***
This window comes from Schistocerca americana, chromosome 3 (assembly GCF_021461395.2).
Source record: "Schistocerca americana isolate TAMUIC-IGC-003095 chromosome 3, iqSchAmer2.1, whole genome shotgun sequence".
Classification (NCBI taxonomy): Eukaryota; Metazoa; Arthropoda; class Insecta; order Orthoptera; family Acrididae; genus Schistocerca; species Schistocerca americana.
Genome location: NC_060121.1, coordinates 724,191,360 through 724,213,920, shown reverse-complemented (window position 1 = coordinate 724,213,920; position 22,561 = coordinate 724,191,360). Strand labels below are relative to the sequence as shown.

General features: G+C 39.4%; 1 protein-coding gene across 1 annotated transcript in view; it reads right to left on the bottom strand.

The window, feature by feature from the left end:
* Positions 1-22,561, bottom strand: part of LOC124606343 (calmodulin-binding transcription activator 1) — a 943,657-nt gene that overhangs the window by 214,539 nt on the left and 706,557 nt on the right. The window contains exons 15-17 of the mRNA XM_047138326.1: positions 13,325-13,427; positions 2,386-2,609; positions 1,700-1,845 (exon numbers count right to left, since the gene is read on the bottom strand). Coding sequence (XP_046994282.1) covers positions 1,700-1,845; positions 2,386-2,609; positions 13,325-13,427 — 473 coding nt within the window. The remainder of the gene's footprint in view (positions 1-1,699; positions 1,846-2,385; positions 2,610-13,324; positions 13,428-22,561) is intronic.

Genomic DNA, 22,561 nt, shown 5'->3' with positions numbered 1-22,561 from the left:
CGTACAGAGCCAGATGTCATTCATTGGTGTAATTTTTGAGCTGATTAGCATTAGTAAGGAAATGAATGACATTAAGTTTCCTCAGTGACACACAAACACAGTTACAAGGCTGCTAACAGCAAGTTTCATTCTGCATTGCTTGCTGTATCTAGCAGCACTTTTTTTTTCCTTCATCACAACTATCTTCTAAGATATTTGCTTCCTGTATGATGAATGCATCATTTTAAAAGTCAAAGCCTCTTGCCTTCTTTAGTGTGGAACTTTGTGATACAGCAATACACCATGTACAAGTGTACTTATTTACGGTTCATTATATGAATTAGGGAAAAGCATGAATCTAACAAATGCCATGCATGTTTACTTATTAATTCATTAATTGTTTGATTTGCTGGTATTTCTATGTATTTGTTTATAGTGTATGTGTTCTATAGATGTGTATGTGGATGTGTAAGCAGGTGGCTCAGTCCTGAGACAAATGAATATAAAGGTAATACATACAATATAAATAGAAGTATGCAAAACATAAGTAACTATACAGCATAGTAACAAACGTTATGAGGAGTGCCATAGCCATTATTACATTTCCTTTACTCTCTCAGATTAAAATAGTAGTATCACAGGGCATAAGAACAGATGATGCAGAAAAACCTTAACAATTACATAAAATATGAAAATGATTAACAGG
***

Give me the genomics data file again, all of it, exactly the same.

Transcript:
This window comes from Schistocerca americana, chromosome 3 (assembly GCF_021461395.2).
Source record: "Schistocerca americana isolate TAMUIC-IGC-003095 chromosome 3, iqSchAmer2.1, whole genome shotgun sequence".
Classification (NCBI taxonomy): Eukaryota; Metazoa; Arthropoda; class Insecta; order Orthoptera; family Acrididae; genus Schistocerca; species Schistocerca americana.
Genome location: NC_060121.1, coordinates 724,191,360 through 724,213,920, shown reverse-complemented (window position 1 = coordinate 724,213,920; position 22,561 = coordinate 724,191,360). Strand labels below are relative to the sequence as shown.

General features: G+C 39.4%; 1 protein-coding gene across 1 annotated transcript in view; it reads right to left on the bottom strand.

The window, feature by feature from the left end:
* Positions 1-22,561, bottom strand: part of LOC124606343 (calmodulin-binding transcription activator 1) — a 943,657-nt gene that overhangs the window by 214,539 nt on the left and 706,557 nt on the right. The window contains exons 15-17 of the mRNA XM_047138326.1: positions 13,325-13,427; positions 2,386-2,609; positions 1,700-1,845 (exon numbers count right to left, since the gene is read on the bottom strand). Coding sequence (XP_046994282.1) covers positions 1,700-1,845; positions 2,386-2,609; positions 13,325-13,427 — 473 coding nt within the window. The remainder of the gene's footprint in view (positions 1-1,699; positions 1,846-2,385; positions 2,610-13,324; positions 13,428-22,561) is intronic.

Genomic DNA, 22,561 nt, shown 5'->3' with positions numbered 1-22,561 from the left:
CGTACAGAGCCAGATGTCATTCATTGGTGTAATTTTTGAGCTGATTAGCATTAGTAAGGAAATGAATGACATTAAGTTTCCTCAGTGACACACAAACACAGTTACAAGGCTGCTAACAGCAAGTTTCATTCTGCATTGCTTGCTGTATCTAGCAGCACTTTTTTTTTCCTTCATCACAACTATCTTCTAAGATATTTGCTTCCTGTATGATGAATGCATCATTTTAAAAGTCAAAGCCTCTTGCCTTCTTTAGTGTGGAACTTTGTGATACAGCAATACACCATGTACAAGTGTACTTATTTACGGTTCATTATATGAATTAGGGAAAAGCATGAATCTAACAAATGCCATGCATGTTTACTTATTAATTCATTAATTGTTTGATTTGCTGGTATTTCTATGTATTTGTTTATAGTGTATGTGTTCTATAGATGTGTATGTGGATGTGTAAGCAGGTGGCTCAGTCCTGAGACAAATGAATATAAAGGTAATACATACAATATAAATAGAAGTATGCAAAACATAAGTAACTATACAGCATAGTAACAAACGTTATGAGGAGTGCCATAGCCATTATTACATTTCCTTTACTCTCTCAGATTAAAATAGTAGTATCACAGGGCATAAGAACAGATGATGCAGAAAAACCTTAACAATTACATAAAATATGAAAATGATTAACAGG